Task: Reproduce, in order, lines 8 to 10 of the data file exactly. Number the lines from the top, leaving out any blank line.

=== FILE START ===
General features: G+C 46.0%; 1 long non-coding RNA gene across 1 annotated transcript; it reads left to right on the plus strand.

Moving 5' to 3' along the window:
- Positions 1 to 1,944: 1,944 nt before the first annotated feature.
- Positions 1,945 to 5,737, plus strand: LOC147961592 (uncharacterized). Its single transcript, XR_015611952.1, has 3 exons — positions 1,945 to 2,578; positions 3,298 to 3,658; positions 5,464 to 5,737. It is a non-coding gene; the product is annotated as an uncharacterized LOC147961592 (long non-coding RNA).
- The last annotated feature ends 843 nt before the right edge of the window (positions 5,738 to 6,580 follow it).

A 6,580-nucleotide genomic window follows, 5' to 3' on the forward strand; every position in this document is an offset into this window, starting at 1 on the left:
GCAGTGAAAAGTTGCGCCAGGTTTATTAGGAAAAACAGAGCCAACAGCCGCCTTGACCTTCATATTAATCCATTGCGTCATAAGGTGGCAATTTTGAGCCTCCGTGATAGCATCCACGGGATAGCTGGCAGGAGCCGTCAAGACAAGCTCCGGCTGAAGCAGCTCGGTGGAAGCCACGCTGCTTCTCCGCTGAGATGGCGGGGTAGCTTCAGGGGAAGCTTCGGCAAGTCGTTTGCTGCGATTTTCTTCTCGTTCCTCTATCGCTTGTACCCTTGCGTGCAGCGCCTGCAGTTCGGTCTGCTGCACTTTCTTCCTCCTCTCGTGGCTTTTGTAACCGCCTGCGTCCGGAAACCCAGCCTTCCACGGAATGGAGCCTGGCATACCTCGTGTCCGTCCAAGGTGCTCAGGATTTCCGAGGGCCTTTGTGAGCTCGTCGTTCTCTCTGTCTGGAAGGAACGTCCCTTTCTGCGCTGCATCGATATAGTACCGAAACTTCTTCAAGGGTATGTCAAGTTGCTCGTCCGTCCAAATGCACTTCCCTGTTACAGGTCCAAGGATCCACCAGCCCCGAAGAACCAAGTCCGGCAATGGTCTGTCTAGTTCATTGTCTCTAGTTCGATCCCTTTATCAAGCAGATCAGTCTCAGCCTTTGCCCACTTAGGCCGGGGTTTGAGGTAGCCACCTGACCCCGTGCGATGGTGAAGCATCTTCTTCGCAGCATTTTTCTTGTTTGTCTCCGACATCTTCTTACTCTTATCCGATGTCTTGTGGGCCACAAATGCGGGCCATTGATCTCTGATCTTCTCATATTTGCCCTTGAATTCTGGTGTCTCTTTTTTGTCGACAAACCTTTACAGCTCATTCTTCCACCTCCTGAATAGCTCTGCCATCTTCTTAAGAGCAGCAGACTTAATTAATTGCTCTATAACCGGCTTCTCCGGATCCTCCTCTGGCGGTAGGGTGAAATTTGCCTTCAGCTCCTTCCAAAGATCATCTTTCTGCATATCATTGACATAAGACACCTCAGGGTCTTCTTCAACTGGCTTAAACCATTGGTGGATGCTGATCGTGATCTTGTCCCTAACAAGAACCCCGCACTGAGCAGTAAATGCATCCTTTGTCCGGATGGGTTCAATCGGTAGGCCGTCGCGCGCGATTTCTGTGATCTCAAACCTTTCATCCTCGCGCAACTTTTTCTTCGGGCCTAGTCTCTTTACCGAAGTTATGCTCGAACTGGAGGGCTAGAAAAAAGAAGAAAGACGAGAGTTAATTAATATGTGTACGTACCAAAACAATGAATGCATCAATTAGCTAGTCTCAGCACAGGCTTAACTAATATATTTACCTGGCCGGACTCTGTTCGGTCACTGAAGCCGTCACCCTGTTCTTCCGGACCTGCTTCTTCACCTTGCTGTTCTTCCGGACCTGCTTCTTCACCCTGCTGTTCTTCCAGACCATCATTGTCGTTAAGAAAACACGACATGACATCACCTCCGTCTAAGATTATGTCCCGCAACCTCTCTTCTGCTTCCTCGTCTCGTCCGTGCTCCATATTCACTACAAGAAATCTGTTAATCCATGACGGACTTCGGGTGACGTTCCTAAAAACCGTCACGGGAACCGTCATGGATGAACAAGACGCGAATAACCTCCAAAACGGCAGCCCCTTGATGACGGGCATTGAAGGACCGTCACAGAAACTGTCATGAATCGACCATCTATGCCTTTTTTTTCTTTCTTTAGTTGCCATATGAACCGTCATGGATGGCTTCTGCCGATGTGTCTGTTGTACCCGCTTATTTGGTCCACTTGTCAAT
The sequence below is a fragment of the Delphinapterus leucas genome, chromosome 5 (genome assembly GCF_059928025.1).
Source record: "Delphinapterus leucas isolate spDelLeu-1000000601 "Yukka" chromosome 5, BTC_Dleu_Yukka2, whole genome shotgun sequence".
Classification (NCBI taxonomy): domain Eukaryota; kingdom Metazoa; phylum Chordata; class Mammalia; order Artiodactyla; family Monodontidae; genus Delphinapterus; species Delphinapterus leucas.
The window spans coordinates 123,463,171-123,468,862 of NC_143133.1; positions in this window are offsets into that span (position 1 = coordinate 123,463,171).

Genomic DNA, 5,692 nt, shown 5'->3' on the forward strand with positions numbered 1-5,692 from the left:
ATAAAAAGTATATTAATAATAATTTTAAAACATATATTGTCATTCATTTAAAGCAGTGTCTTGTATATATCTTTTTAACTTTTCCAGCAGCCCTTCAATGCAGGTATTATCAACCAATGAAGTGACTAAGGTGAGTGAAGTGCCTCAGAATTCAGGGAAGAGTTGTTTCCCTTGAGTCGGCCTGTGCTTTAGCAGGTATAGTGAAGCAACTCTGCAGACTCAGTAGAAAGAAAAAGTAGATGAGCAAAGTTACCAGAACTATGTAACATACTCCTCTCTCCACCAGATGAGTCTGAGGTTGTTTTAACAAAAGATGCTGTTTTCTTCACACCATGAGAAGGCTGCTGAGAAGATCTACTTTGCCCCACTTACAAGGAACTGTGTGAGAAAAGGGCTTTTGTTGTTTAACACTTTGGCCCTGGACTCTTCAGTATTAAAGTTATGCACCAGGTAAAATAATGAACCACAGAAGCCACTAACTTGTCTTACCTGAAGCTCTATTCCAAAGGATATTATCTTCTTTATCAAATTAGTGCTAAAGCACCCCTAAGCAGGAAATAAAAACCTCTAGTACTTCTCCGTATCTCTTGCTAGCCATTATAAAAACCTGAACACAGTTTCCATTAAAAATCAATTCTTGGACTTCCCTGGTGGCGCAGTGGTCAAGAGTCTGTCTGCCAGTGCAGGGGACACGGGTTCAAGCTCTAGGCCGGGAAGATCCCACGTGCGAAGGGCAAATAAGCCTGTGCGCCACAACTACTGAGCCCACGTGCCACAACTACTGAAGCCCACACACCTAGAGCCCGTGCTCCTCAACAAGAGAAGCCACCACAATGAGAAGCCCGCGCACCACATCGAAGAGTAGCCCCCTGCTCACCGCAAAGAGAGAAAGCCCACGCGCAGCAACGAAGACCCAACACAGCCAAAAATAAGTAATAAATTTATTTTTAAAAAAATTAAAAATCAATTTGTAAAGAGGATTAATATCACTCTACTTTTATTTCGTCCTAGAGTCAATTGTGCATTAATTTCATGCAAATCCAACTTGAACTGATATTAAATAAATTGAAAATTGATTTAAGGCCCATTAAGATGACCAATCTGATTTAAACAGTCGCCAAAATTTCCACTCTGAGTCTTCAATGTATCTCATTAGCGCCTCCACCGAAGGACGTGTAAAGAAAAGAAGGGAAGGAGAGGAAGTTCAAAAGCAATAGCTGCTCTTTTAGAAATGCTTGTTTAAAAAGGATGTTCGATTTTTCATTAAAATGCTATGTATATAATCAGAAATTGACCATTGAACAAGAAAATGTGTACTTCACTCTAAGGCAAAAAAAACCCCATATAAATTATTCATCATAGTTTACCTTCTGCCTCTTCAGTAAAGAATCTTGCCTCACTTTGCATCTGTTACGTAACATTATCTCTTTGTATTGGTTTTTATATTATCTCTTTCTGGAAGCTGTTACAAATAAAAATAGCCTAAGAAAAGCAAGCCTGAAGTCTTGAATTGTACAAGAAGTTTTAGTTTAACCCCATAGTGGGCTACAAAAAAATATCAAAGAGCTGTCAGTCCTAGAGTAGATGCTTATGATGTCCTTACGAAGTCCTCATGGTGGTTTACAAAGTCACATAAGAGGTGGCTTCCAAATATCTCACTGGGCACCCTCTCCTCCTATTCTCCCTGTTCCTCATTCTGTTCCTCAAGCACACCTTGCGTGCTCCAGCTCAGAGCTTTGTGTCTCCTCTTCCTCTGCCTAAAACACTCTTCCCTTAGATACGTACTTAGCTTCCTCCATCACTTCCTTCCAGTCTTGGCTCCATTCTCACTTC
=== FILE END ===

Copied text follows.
The sequence below is a fragment of the Delphinapterus leucas genome, chromosome 5 (genome assembly GCF_059928025.1).
Source record: "Delphinapterus leucas isolate spDelLeu-1000000601 "Yukka" chromosome 5, BTC_Dleu_Yukka2, whole genome shotgun sequence".
Classification (NCBI taxonomy): domain Eukaryota; kingdom Metazoa; phylum Chordata; class Mammalia; order Artiodactyla; family Monodontidae; genus Delphinapterus; species Delphinapterus leucas.